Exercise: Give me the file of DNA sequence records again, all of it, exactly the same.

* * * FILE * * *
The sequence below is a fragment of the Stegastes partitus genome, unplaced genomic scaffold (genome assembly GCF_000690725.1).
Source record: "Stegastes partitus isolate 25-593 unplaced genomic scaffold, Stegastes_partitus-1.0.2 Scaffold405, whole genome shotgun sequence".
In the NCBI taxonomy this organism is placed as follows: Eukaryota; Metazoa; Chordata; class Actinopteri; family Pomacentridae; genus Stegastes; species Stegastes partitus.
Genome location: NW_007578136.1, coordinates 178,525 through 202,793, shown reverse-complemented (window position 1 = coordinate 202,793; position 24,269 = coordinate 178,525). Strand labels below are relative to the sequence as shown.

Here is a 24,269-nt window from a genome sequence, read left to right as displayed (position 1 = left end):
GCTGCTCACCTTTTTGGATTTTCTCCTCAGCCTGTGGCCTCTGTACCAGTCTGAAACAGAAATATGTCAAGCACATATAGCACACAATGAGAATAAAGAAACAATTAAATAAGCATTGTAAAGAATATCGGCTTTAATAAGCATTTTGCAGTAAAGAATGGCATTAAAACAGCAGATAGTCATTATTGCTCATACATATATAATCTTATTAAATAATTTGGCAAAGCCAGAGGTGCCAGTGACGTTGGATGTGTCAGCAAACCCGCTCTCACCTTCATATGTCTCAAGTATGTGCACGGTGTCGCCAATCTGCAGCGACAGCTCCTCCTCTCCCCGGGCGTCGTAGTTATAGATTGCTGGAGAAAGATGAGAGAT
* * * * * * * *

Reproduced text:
The sequence below is a fragment of the Stegastes partitus genome, unplaced genomic scaffold (genome assembly GCF_000690725.1).
Source record: "Stegastes partitus isolate 25-593 unplaced genomic scaffold, Stegastes_partitus-1.0.2 Scaffold405, whole genome shotgun sequence".
In the NCBI taxonomy this organism is placed as follows: Eukaryota; Metazoa; Chordata; class Actinopteri; family Pomacentridae; genus Stegastes; species Stegastes partitus.
Genome location: NW_007578136.1, coordinates 178,525 through 202,793, shown reverse-complemented (window position 1 = coordinate 202,793; position 24,269 = coordinate 178,525). Strand labels below are relative to the sequence as shown.

Here is a 24,269-nt window from a genome sequence, read left to right as displayed (position 1 = left end):
GCTGCTCACCTTTTTGGATTTTCTCCTCAGCCTGTGGCCTCTGTACCAGTCTGAAACAGAAATATGTCAAGCACATATAGCACACAATGAGAATAAAGAAACAATTAAATAAGCATTGTAAAGAATATCGGCTTTAATAAGCATTTTGCAGTAAAGAATGGCATTAAAACAGCAGATAGTCATTATTGCTCATACATATATAATCTTATTAAATAATTTGGCAAAGCCAGAGGTGCCAGTGACGTTGGATGTGTCAGCAAACCCGCTCTCACCTTCATATGTCTCAAGTATGTGCACGGTGTCGCCAATCTGCAGCGACAGCTCCTCCTCTCCCCGGGCGTCGTAGTTATAGATTGCTGGAGAAAGATGAGAGAT